|Forum topic by jwhirry||posted 05-22-2012 05:32 PM||2558 views||0 times favorited||2 replies|
05-22-2012 05:32 PM
I am building a walnut and maple glider cradle for my brothers firstborn, who is due rather shortly, I looked at quite a few different designs, and decided I wanted to do a glider but I could not find any plans that I really liked.
So taking design elements I did like, I designed my own, but I have a design flaw, In the above picture you can see that I have some shaping, sanding and finishing to do yet, along with mortise for the stretcher and a few other things, I have it just assembled to test the glider mechanism. I have noticed that most gliders use an internal support, I don’t really like the way this looks on a cradle, and I could not find an explanation as to why most were designed this way, so I decided to do an external support. I now see some of the problems this has created.
The head piece of my support wants to pull in on the ends warping the head piece and eliminating any clearance I had for the swing arms. Also unless the cradle is pushed from near the center it will yaw to the left and right.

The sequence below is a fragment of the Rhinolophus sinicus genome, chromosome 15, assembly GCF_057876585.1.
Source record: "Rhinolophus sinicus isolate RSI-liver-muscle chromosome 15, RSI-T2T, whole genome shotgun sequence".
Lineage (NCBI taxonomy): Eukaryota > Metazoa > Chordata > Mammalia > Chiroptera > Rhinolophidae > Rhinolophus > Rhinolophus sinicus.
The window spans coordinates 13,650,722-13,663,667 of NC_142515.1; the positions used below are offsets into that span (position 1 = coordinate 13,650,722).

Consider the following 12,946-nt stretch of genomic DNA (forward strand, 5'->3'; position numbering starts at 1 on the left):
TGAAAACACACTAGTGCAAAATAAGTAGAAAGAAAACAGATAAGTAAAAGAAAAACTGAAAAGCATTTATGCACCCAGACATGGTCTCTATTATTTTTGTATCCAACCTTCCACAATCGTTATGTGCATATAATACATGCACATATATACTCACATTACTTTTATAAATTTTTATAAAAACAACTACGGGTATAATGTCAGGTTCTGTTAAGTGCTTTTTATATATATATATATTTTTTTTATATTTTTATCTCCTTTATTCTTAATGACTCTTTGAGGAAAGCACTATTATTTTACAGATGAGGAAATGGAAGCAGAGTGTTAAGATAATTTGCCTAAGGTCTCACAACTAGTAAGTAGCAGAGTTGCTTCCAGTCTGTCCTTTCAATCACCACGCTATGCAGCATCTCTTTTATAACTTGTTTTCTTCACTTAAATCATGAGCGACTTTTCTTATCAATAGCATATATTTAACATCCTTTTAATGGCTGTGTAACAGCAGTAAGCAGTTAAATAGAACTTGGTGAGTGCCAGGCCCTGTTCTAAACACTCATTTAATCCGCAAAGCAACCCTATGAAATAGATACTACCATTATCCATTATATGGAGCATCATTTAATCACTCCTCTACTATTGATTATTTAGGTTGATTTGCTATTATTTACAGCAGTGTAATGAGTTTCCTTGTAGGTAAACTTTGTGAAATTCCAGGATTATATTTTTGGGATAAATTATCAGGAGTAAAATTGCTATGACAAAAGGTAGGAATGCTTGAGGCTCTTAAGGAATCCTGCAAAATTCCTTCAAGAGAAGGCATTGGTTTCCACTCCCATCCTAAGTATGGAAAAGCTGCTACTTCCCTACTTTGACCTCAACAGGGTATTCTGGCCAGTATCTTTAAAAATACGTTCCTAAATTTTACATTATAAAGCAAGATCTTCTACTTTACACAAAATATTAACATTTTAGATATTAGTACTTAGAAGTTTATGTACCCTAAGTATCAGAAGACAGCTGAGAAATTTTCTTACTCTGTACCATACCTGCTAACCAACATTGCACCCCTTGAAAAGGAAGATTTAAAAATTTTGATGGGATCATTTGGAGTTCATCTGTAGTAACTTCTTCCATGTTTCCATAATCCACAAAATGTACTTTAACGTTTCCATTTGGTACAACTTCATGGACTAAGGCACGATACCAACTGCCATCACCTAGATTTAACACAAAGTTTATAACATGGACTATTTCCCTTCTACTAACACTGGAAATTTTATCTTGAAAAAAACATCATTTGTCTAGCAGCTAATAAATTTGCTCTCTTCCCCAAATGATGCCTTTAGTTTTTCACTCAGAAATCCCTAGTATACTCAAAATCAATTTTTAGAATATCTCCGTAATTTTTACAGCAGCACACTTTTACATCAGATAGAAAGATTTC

My ideas to save this design are to make a veneered head piece for the support to resist pulling in/warping and make swing arms like this picture.
I am hopping the yaw motion will be limited if not stopped once I have the bed in the cradle and everything is glued and glider arms are properly tightened.
Do you think this will work? Or should I scrap the external support—rebuild the cradle ends and go with an internal support.
I would also appreciate any advice on the length of glider arms. I am afraid too short will make the movement jerky, too long will just have too much motion. I currently have 7 inches, but the whole mechanism is not working well enough to show what the swing is like.
I have to act fast; the stork gave an ETA of less than 2 weeks.